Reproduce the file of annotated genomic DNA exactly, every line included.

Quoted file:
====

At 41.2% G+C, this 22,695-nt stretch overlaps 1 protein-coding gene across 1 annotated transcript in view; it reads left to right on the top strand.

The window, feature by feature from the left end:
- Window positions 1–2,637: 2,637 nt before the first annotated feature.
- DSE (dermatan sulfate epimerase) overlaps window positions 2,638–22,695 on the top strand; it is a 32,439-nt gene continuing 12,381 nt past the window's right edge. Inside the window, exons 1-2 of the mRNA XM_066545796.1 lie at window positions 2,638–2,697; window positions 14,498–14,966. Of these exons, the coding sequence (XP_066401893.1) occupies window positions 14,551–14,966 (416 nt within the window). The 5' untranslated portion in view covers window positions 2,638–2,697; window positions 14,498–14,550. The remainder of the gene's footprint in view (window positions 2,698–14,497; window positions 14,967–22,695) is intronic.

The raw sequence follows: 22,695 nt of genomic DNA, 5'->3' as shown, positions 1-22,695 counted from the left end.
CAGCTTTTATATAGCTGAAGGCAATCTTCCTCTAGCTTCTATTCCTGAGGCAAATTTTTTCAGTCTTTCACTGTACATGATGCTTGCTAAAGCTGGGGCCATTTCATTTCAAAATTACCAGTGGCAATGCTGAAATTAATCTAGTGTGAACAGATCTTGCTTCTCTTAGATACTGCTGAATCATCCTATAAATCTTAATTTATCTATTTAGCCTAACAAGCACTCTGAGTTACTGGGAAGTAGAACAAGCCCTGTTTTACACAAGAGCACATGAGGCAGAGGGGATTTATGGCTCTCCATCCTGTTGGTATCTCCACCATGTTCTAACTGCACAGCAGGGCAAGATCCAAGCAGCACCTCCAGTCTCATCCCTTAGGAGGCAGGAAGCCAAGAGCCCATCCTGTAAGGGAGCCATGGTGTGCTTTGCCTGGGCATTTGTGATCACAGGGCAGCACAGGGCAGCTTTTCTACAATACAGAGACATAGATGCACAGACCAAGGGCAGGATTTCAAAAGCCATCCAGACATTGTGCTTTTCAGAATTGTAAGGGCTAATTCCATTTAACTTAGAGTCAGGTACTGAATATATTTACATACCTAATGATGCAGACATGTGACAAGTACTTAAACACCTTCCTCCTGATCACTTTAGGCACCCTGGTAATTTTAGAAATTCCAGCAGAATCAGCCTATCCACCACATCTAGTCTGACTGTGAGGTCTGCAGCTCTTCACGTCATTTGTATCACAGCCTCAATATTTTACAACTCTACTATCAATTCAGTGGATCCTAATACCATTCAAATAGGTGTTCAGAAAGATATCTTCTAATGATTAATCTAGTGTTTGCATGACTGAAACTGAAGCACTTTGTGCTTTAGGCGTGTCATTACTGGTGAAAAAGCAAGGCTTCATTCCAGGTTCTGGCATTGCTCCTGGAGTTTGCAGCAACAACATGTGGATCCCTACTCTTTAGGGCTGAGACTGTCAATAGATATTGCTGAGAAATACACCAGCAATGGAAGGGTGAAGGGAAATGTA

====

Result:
At 41.2% G+C, this 22,695-nt stretch overlaps 1 protein-coding gene across 1 annotated transcript in view; it reads left to right on the top strand.

The window, feature by feature from the left end:
- Window positions 1–2,637: 2,637 nt before the first annotated feature.
- DSE (dermatan sulfate epimerase) overlaps window positions 2,638–22,695 on the top strand; it is a 32,439-nt gene continuing 12,381 nt past the window's right edge. Inside the window, exons 1-2 of the mRNA XM_066545796.1 lie at window positions 2,638–2,697; window positions 14,498–14,966. Of these exons, the coding sequence (XP_066401893.1) occupies window positions 14,551–14,966 (416 nt within the window). The 5' untranslated portion in view covers window positions 2,638–2,697; window positions 14,498–14,550. The remainder of the gene's footprint in view (window positions 2,698–14,497; window positions 14,967–22,695) is intronic.

The raw sequence follows: 22,695 nt of genomic DNA, 5'->3' as shown, positions 1-22,695 counted from the left end.
CAGCTTTTATATAGCTGAAGGCAATCTTCCTCTAGCTTCTATTCCTGAGGCAAATTTTTTCAGTCTTTCACTGTACATGATGCTTGCTAAAGCTGGGGCCATTTCATTTCAAAATTACCAGTGGCAATGCTGAAATTAATCTAGTGTGAACAGATCTTGCTTCTCTTAGATACTGCTGAATCATCCTATAAATCTTAATTTATCTATTTAGCCTAACAAGCACTCTGAGTTACTGGGAAGTAGAACAAGCCCTGTTTTACACAAGAGCACATGAGGCAGAGGGGATTTATGGCTCTCCATCCTGTTGGTATCTCCACCATGTTCTAACTGCACAGCAGGGCAAGATCCAAGCAGCACCTCCAGTCTCATCCCTTAGGAGGCAGGAAGCCAAGAGCCCATCCTGTAAGGGAGCCATGGTGTGCTTTGCCTGGGCATTTGTGATCACAGGGCAGCACAGGGCAGCTTTTCTACAATACAGAGACATAGATGCACAGACCAAGGGCAGGATTTCAAAAGCCATCCAGACATTGTGCTTTTCAGAATTGTAAGGGCTAATTCCATTTAACTTAGAGTCAGGTACTGAATATATTTACATACCTAATGATGCAGACATGTGACAAGTACTTAAACACCTTCCTCCTGATCACTTTAGGCACCCTGGTAATTTTAGAAATTCCAGCAGAATCAGCCTATCCACCACATCTAGTCTGACTGTGAGGTCTGCAGCTCTTCACGTCATTTGTATCACAGCCTCAATATTTTACAACTCTACTATCAATTCAGTGGATCCTAATACCATTCAAATAGGTGTTCAGAAAGATATCTTCTAATGATTAATCTAGTGTTTGCATGACTGAAACTGAAGCACTTTGTGCTTTAGGCGTGTCATTACTGGTGAAAAAGCAAGGCTTCATTCCAGGTTCTGGCATTGCTCCTGGAGTTTGCAGCAACAACATGTGGATCCCTACTCTTTAGGGCTGAGACTGTCAATAGATATTGCTGAGAAATACACCAGCAATGGAAGGGTGAAGGGAAATGTA